School of Rock plays at Curve, Leicester until 4th June 2022.

For full tour dates please visit: https://uktour.schoolofrockthemusical.com/tour-dates/

Jake Sharp and the company of School of Rock. Credit: Paul Coltas

Tuesday 10 May 2022

The Play that Goes Wrong

 Curve, Leicester

9th May, 2022

The snow’s coming down thick

The Cornley Polytechnic Drama Society are back again with their production of the classic thriller The Murder at Haversham Manor, which we last reviewed on tour in 2017. You’d think the society would have had a lot of time to sort their act out since then. But I’m delighted to say that, in the time that’s passed, it’s still an utterly calamitous affair: two hours of under-rehearsed amateurs upstaging each other on a dangerous set in a rickety war-horse of a play. But of course, it isn’t really! This is The Play that Goes Wrong, a farce that’s hilarious from start to set-crashing finish in which a terrible amateur drama society attempts to stage a 1920s’ murder mystery.

The Mousetrap was one of the last plays we saw before the pandemic. It was the first time my wife had seen it but she had seen The Play that Goes Wrong. I admit there were parts of it where we found ourselves holding back laughing which reminded us of The Murder at Haversham Manor. In The Play that Goes Wrong, every element of a theatrical farce is wrung to its full potential: Actors wrestle with bits of the set falling apart, doors become stuck, characters mistime their entrances and get lost in the script. Colin Burnicle is particularly impressive as the Director-cum-Inspector. He has the farceur’s knack of trying to keep everything together when it’s clearly falling apart, and is especially funny in a 10 minute side-track dealing with hecklers in the audience. Aisha Numah and Beth Lilly also play off each other really nicely as the stagey actress Sandra and the ASM who gets a taste of her limelight. Kazeem Tosin Amore is also very funny as Robert, an actor who’s love for the game is tested to the limit when forced to drink numerous glasses of white spirit and is almost crushed by furniture on a collapsing platform. But this is an ensemble piece and the whole company make it look effortless. Mischief Theatre’s original show remains an unstoppable sensation ten years on from its premiere in a pub theatre. Now a global hit and having spawned a BBC series and other Goes Wrong spin offs, this latest tour maintains its breathless energy. It’s also great to see it flourish at a time when the mid-large scale touring market is struggling.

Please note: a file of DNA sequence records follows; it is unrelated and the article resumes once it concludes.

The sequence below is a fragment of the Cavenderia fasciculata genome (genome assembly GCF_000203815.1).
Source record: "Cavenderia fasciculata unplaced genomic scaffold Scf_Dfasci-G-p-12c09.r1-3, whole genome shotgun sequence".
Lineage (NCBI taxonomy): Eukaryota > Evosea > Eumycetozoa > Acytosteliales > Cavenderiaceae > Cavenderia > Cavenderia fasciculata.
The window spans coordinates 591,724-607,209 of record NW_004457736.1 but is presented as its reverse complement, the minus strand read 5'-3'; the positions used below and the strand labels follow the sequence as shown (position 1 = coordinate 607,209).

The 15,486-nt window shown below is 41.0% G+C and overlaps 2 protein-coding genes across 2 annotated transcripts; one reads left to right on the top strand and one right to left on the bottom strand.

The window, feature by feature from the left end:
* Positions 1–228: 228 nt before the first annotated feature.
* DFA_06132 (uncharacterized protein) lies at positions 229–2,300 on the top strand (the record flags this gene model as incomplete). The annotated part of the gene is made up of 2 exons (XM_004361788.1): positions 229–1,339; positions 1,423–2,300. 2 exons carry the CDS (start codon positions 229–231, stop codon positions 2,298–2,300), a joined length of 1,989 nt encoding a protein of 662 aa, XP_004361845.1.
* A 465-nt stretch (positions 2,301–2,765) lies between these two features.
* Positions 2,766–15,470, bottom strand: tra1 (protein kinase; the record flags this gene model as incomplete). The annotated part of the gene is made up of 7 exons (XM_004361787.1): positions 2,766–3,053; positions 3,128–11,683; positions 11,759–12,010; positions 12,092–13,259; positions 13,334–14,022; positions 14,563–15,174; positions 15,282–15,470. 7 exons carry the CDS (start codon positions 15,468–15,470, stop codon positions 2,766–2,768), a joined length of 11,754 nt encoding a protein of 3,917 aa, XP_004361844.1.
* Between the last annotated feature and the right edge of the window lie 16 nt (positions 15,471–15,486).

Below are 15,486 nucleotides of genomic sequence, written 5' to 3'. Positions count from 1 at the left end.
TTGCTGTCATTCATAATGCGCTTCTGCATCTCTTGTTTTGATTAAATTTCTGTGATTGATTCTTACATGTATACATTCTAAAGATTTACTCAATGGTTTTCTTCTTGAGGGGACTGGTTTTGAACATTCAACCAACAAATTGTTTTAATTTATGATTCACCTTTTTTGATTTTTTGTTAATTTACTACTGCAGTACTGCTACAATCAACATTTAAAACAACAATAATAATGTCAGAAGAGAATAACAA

When I first saw the West End production, I noted that what really drives the play’s momentum is the notion of carrying on, something which many amateur or student drama groups have enjoyed (perhaps endured!). In farce, no one particularly wants to be in the position that they’re in. But what makes The Play that Goes Wrong special is that, as hapless as the characters might be, they are doing it for the love of theatre. The idea of carrying on, that the show must go on, has gained new relevance in the past couple of years, and this show is all the more joyous for it!

The Play that Goes Wrong plays at Curve, Leicester, until 14th May as part of a UK tour. For further dates, please visit https://www.mischiefcomedy.com/theplaythatgoeswrong-uk-tour/uk-tour/tour-dates

Members from the original cast are returning to the production in Manchester (30th May-4th June) and Newcastle (6th-11th June).

Colin Burnicle in The Play that Goes Wrong. Credit: Robert Day